I am trying to figure out how all this hair stuff works in the Merovingian period.Since my hair while long is a bit thin, I plan to make some false hair pieces to supplement my natural hair. I have some lovely silk to wrap the hair with, ala Bathilde.
So I’m collecting some videos and other information and will post a bit of it here.
To recap, you might check out my other posts on hair….
Here are some other video tutorials that will help. Some are not particularly historical, but I thought they had some interesting ideas on how to get the historical look.
To put the crowning touch (pun absolutely intended) on your Merovingian haute couture ensemble, hair styling is very important. We don’t have a lot of information to go on, but there are some bits of goodness floating around. I found some videos on Roman hairstyles on YouTube and am sharing them with you. They should give you starting points to making Merovingian hairstyles to go with your awesome clothing. Have your slaves watch these videos so they can do your hair correctly.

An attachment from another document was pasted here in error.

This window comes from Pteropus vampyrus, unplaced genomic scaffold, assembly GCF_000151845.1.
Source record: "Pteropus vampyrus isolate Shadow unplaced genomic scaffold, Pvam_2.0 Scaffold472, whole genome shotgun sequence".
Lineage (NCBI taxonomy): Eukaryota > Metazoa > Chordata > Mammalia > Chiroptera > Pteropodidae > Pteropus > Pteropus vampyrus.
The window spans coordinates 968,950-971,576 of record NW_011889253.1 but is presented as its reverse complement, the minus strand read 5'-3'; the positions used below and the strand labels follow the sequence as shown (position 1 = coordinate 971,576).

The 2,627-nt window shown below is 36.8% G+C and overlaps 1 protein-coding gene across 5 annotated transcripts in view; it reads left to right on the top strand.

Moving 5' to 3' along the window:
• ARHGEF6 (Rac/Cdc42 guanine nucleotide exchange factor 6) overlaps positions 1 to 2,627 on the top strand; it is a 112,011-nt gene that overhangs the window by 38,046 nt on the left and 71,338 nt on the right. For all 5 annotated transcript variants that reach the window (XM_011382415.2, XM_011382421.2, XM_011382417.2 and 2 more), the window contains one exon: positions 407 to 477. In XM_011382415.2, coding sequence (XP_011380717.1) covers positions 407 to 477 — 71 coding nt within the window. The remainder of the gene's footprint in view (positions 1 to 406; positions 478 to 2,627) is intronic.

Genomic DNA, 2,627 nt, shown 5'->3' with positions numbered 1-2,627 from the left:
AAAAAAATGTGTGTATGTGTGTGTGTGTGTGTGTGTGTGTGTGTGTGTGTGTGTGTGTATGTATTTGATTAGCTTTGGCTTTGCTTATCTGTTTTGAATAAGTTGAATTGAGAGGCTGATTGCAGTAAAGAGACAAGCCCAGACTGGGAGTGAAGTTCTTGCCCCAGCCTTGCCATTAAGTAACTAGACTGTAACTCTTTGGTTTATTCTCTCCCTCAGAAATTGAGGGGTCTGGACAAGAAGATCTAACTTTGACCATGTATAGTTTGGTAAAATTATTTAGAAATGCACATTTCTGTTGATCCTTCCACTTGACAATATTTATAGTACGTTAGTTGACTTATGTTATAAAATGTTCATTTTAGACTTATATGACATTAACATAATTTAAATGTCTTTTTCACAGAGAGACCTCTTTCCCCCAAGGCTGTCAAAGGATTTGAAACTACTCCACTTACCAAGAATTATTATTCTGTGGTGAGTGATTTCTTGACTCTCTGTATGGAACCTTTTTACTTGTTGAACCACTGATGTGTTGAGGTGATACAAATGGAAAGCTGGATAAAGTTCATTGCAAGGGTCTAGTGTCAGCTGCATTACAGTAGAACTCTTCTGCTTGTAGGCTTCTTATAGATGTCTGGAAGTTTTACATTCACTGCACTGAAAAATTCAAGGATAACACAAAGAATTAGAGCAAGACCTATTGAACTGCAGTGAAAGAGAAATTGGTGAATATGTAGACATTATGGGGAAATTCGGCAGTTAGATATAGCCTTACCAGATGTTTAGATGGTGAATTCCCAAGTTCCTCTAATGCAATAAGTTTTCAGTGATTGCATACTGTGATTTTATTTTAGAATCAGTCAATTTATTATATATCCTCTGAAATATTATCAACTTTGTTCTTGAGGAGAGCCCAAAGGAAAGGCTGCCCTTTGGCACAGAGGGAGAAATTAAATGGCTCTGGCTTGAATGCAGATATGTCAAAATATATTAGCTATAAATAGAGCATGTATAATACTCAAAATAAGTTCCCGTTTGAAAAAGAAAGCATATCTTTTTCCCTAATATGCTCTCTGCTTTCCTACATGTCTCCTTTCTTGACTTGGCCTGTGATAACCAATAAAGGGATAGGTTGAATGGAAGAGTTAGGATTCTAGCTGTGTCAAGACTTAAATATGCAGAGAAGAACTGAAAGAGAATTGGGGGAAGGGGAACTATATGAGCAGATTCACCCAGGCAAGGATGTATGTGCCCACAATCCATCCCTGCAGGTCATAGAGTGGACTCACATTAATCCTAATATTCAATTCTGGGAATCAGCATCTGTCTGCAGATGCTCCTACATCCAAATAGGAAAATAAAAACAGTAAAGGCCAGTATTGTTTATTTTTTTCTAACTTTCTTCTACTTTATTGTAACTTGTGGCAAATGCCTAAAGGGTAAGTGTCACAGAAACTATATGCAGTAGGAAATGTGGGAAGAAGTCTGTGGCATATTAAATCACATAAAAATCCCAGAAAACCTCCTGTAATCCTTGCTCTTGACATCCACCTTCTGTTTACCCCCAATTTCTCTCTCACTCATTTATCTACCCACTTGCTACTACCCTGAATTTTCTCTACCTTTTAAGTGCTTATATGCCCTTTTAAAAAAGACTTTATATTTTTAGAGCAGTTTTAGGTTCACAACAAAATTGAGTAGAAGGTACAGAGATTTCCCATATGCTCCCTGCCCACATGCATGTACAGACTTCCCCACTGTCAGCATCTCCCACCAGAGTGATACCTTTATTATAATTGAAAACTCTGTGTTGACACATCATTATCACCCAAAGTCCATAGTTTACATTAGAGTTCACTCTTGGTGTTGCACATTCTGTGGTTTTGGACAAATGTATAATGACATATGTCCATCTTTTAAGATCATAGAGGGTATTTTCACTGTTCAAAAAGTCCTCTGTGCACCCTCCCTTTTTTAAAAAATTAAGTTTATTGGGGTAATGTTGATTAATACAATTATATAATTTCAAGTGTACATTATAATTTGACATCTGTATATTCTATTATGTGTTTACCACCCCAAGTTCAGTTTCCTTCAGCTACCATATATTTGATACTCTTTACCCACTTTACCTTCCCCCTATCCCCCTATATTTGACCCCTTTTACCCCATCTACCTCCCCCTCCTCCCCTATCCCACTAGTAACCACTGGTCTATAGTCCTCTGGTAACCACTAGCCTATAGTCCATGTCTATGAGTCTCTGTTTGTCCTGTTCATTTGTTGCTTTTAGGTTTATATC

We are lucky to have a few extant pieces of material from the Merovingian period. At the Albert Bono Museum in Chelles, France (just 15 minutes from Paris) is a wonderful collection of clothing and personal items from two Merovingian woman, Queen Bathilde and Abbess Bertille.
Today, we are looking at the coiffure of Bathilde. She had long blonde hair that was gathered to a single point an the nape, and then divided into two strands. The hair was not braided, but rather wrapped in a silk cord, 4.91 meters long. The silk cord was composed of a central core of reeled silk (not spun), 4.91 meters long, with intervals wrapped by spun (possibly two-ply) silk threads and gold-foil wrapped silk. The colors of the wrapping silk are red, yellow and green.
Here is a conjecture of what it possibly looked like.
Here are some images of the actual hair. The first one is a close-up of a wrapped section of the cord.
This is a section that shows how the hair was gathered and wrapped by the cord.
This is a section of the silk fibers with sections wrapped by silk thread and gold-wrapped threads. The gold was crimped around the hair strands to help hold the hair and cords in place.
I’ve read that there have been chemical analyses on her hair, but haven’t been able to find the references in time to add into this post. (I’ll add it when I do find it) I seem to remember the analysis showed the presence of cannabis and chamomile. (I could be confusing Bathilde with Arnegunde who was buried with a hemp cloth). The presence of cannabis in hair does not necessarily mean that she was a toker, although that has been claimed by some. It is possible that cannabis oil and chamomile were used as hair dressing.
Over the hair a veil would have been worn, and that is a topic for another discussion.